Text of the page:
Acosta shocks with 3:36 1,500; Duck-to-be runs 29:32 at WJr; Wheating 4th Fastest 1500 in US History

By Lev Rourke

It’s been a busy summer.
Word has finally seeped in from across the Atlantic – or is it the Pacific? – that the least-recognized member of the 2010 Oregon team, A.J. Acosta, has run 3:38 and 3:36 in the 1,500 in meets in July in Belgium and Morocco.
On July 18, A.J. ran 3:38.35 at the Moulay El Hassan international meeting in Tangier, Morocco. Bernard Lagat won the race, in 3:36.89. That’s roughly equivalent to a 3:55 mile, just off the 3:54 shocker he ran early this month at the Prefontaine Classic in the “B” race.
But, aha, it was not a PR, because eight days earlier, on July 10, he ran 3:36.48 for third place at a meet in Heusden, Belgium. That was a PR, equal to 3:53 in the mile, and precisely equal to the Oregon school record set by Joaquim Cruz 26 years ago. It is also faster than the PRs of fellow ’10 Ducks Matthew Centrowitz and Andrew Wheating.
Acosta has one year of eligibility remaining. In 2011 he will be a fifth-year senior.
Stinson runs fast 10k
On Tuesday night of this week, July 20, at the World Junior Championships in Moncton, New Brunswick, Canada, Parker Stinson, a high school senior from Cedar Park, Texas, finished 6th in the men’s 10,000 meters in an excellent 29:32.23, under warm, humid conditions. Stinson has signed with Oregon.
Other than Galen Rupp’s 29:09 in 2004, it is the fastest time on the track for the 10k by a prep in the last 25 years.
Earlier on Tuesday, Oregon freshman Jordan Hasay ran a PR 9:15 for ninth place in the women’s 3,000. She is scheduled to run the 1,500 later in the week.
Laura Roesler, another Oregon signee, narrowly missed the 800 final. In the semifinals on Wednesday morning, Roesler finished 4th in Heat I in 2:04.34. She wound up missing the final time qualifying spot by .01, losing out to the other American competitor in the event, Ajee Wilson, a high school sophomore from New Jersey.
Alyssa Hasslen, the U. Arizona freshman from McMinnville, failed to make the women’s discus final, throwing 160-5 for 14th place in Tuesday’s qualifying round.
In the women’s triple jump, Andrea Geubelle, a freshman at the University of Kansas who hails from Tacoma, Wash., advanced to the final, finishing 7th in the qualifying round at 42-8 ¾.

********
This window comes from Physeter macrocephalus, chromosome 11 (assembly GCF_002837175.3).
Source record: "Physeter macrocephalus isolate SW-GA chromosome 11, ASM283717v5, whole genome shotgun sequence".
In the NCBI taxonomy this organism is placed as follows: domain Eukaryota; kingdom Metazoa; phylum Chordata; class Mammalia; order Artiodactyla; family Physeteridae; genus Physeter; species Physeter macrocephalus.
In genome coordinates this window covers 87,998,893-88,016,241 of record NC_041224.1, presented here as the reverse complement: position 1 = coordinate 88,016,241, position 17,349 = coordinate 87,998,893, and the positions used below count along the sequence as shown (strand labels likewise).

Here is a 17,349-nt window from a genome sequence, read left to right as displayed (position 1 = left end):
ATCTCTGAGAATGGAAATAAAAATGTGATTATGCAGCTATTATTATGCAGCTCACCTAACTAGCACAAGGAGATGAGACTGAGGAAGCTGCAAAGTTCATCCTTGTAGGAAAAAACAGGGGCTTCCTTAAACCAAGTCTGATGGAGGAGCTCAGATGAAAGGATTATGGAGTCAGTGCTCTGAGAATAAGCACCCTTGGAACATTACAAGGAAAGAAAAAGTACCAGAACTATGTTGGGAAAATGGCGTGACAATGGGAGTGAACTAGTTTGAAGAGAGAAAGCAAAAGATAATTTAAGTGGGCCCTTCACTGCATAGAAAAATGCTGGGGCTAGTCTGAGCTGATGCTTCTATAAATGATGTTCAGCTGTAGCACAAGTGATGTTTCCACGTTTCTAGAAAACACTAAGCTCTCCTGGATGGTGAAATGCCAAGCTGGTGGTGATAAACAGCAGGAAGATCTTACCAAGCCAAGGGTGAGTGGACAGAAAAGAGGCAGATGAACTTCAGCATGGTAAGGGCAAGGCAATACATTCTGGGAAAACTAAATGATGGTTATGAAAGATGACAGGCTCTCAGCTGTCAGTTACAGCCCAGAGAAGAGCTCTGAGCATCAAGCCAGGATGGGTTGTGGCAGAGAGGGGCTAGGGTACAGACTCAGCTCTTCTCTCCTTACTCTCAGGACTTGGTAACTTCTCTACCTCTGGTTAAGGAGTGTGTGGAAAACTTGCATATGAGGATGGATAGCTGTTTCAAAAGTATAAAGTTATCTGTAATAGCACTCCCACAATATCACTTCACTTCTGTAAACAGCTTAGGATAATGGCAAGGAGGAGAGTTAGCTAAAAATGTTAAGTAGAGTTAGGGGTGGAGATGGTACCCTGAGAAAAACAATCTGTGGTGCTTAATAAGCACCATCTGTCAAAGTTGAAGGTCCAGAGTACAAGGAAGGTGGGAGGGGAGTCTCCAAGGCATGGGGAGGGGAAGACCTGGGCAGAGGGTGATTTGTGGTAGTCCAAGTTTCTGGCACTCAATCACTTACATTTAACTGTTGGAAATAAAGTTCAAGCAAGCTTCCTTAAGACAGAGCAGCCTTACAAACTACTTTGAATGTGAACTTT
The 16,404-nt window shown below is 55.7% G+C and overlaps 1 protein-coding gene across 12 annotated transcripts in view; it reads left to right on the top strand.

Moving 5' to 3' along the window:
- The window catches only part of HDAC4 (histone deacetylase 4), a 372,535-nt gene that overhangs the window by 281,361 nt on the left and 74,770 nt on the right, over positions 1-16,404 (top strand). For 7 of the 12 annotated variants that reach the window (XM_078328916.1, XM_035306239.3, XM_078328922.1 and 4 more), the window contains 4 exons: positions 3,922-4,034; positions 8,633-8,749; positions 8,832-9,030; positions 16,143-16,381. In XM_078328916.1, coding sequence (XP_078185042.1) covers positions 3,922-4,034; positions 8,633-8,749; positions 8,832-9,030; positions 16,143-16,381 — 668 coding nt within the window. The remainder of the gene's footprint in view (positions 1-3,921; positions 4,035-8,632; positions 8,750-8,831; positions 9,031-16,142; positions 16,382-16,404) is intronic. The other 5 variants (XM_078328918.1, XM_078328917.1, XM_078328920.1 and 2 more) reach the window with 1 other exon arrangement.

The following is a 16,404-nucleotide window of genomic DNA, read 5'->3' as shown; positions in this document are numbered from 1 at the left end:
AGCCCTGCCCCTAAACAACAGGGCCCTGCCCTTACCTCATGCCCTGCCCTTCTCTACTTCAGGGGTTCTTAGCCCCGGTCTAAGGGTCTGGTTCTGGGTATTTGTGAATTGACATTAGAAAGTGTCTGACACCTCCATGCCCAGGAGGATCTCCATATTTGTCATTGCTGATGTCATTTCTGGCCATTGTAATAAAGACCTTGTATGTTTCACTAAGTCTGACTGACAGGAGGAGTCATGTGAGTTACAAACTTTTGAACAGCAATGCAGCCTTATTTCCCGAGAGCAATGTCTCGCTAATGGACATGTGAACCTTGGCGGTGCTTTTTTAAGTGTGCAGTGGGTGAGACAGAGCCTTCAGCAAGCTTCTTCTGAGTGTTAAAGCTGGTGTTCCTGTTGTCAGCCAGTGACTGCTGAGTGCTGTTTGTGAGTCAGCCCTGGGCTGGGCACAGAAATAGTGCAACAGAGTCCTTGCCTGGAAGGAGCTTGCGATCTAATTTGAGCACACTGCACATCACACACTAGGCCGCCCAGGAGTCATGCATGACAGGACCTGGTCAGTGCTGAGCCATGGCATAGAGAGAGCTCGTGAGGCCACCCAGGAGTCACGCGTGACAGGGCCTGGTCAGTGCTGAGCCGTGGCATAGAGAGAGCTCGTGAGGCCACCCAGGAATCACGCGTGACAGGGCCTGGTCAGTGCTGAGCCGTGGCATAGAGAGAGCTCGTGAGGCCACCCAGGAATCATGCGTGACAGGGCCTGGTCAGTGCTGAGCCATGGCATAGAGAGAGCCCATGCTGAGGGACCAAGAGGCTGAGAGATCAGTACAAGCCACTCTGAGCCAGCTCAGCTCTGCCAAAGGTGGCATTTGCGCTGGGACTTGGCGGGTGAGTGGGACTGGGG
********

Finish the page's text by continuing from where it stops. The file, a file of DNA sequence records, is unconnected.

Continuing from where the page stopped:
Club Championships
At the recent USATF national club championships in San Francisco, Club Northwest brought a large team and finished 3rd in the final combined standings, with 201 points, trailing two Eastern teams, the Central Park Track Club and the Norfolk Real Deal.
Will Conwell won the shot (57-9) and disc (190-5) for CNW, while Kimery Hern did well in the DT (148-3) and hammer (186-11). Clubmate Rose Wetzel swept the 1,500 (4:32) and 5,000 (16:37).
Oregonians who scored included Ahrlin Bauman of the Bowerman AC, 6th in the women’s 10,000 (31:36), and two members of Eugene Marathon, Jordyn Smith, 2nd in the 1,500 at 4:33, and Jane Rudkin, 3rd in the 5,000 at 16:46.
Club Northwest also went 1-2 in the men’s pole vault, won the women’s 10,000 (Claudia Copeland 35:19) and took 2nd in the men’s DT (Reedus Thurmond 178-9).     
Herculis Zepter Meeting, Monaco
Former Oregon Duck Andrew Wheating became the fourth-fastest 1,500-meter runner in United States history Thursday, posting a time of 3 minutes, 30.90 seconds in placing fourth at the IAAF Herculs Zepter Meeting in Monaco last night.

According to Greg Walker, Sports Information Director for track and field and cross country at the University of Oregon:

That time trails only Bernard Lagat (3:29.30, 2005), Sydney Maree (3:29.77, 1985) and Alan Webb (3:30.54, 2007) on the all-time American list.
In a race that featured the five fastest times in the 1,500 in the world this season, Silas Kiplagat of Kenya won in 3:29.27, followed by Morocco's Amine Laalou in 3:29.53, Augustine Choge of Kenya in 3:30.22, Wheating and then Ryan Gregson in an Australian-record 3:31.06.
With the field single file behind a pair rabbits who successfully pushed the pace, Wheating remained patient near the end of that line until the bell lap. He worked his way up to eighth on the backstretch and then let loose a long kick around the final curve to pass everyone, save the top three who had broken from the pack, and had just enough left to hold off Gregson at the line.
"I'm excited that my time today puts me in the same neighborhood as America's all time best milers," said Wheating.
Wheating, from Norwich, Vt., beat his previous PR of 3:37.52 set May 29 at the 2010 NCAA West Regional in Austin, Texas, by nearly seven seconds.”